When Annie was six years old, her father died and her mother married a neighbor, Daniel Brumbaugh, an elderly man who lived on a few more years before he too passed away. Many years later Annie Oakley claimed Martin Grove Brumbaugh as a cousin, and frequently she and her husband Frank Butler (whom she defeated in a shooting match before she married him at age sixteen) visited the Brethren educator at his home in Germantown.
According the Studebaker family history, Annie Oakley went to live at age eight with David and Mary Jane Studebaker near Greenville, Ohio. She may have had another Brethren connection in her mother's family in Pennsylvania. Her grandmother was a Clapper, the daughter of one of the early Brethren Clapper families.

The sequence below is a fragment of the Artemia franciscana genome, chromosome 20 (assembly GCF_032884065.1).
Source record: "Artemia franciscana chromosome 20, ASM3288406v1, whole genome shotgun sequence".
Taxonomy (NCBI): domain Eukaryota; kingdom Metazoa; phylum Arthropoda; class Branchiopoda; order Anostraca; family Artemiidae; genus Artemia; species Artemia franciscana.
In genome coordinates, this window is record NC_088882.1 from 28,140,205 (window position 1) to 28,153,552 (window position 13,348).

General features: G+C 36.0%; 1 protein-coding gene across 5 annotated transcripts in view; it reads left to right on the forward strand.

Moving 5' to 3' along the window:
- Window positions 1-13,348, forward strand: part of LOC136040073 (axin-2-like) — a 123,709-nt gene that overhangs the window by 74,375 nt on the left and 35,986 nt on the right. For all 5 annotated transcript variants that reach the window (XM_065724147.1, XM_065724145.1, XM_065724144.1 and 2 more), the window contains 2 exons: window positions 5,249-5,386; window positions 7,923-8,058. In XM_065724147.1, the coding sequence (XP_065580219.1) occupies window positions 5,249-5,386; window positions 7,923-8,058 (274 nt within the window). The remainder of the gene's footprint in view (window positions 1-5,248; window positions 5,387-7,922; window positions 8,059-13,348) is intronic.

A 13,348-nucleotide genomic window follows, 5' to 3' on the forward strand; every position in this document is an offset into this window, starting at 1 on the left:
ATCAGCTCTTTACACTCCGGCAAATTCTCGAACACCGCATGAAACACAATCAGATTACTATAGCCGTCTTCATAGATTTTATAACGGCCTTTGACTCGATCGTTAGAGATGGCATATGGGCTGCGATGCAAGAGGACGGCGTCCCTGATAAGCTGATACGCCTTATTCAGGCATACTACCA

Her biographers and the people who knew Annie Oakley describe her as "modest," "soft-spoken," "surprisingly feminine," "quiet and sedate," and even "puritanical" in her private life, not at all like the heroine of the musical Annie Get Your Gun. Seriously injured in an auto accident in 1921, Annie Oakley and her husband returned to Greenvile, Ohio. Her niece reported that she heard her pray, just before her death in 1926, "Oh that I might live over again those days of simplicity, when God was consulted and asked to guide the little family through each day."
Source: Ken Morse, Preaching in a Tavern